## October 3, 2016

### A Quick View on Compositionality in Graph Pattern Matching

Graph pattern matching is the task of finding all matches (occurrences) of a pattern graph P in a host graph G. Formally, the goal is to compute the set of matches given by {m: P → G | m is a graph homomorphism}. In categorical terms, this is the set Hom(P,G). If we fix the host graph G, we get the functor Hom(_,G): Graph → Set. For any pattern P, Hom(_,G) sends P to the set of matches of P in G. The functor Hom(_,G) is contravariant. Thus, embedding a pattern P in Q means the match set of Q is included in P (modulo a translation of P into Q). In other words, every match of Q in G can be translated into a match of P in G

One view of compositionality for graph pattern matching is to decompose a pattern P into a span P2 ← P1 → P3 such that P is the pushout over this span. What does this mean for the corresponding match sets? Well, that's easy to answer now since we know we are dealing with Hom(_,G). If we look at the properties of this functor, we see that it sends colimits to limits. This means also that it maps a pushout of pattern graphs to a pullback of their corresponding match sets. Therefore, we can decompose the pattern matching task by finding the respective match sets of P1, P2 and P3 individually and composing them to the final match set Hom(P2,G) ×Hom(P1,G) Hom(P3,G). With some basic notions from category theory we achieved a quick compositionality result for graph pattern matching, neat.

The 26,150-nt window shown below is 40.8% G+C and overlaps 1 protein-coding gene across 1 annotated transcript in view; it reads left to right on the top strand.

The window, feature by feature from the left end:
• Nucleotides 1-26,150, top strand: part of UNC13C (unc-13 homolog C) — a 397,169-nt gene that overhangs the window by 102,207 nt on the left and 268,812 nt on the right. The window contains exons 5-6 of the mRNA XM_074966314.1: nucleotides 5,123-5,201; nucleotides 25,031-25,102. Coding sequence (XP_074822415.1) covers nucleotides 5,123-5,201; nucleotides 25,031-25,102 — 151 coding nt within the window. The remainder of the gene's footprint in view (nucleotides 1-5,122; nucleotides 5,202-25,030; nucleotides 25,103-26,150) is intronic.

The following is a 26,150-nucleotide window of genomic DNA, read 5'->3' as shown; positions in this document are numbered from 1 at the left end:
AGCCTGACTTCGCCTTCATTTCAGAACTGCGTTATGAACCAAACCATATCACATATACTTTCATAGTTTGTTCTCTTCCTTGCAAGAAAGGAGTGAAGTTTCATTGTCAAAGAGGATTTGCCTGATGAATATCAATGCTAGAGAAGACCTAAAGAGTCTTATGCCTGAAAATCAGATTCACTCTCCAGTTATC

What is this useful for? It can be used as a basis for operationalization and optimization of graph pattern matching. This has applications in graph databases and model transformations. For scalability of graph pattern matching w.r.t. the size of the host graph, the covariant functor Hom(P,_) is also very interesting.

The observation that a structural model (in this case pattern graphs) is related to its corresponding semantical model (in this case match sets) by a contravariant functor is not at all uncommon. Structure and semantics of behavioral models like Petri nets or Reo connectors are related in a similar way, as they form pairs of adjoint functors. This is not surprising because, as Saunders Mac Lane put it: ‘adjoint functors arise everywhere’.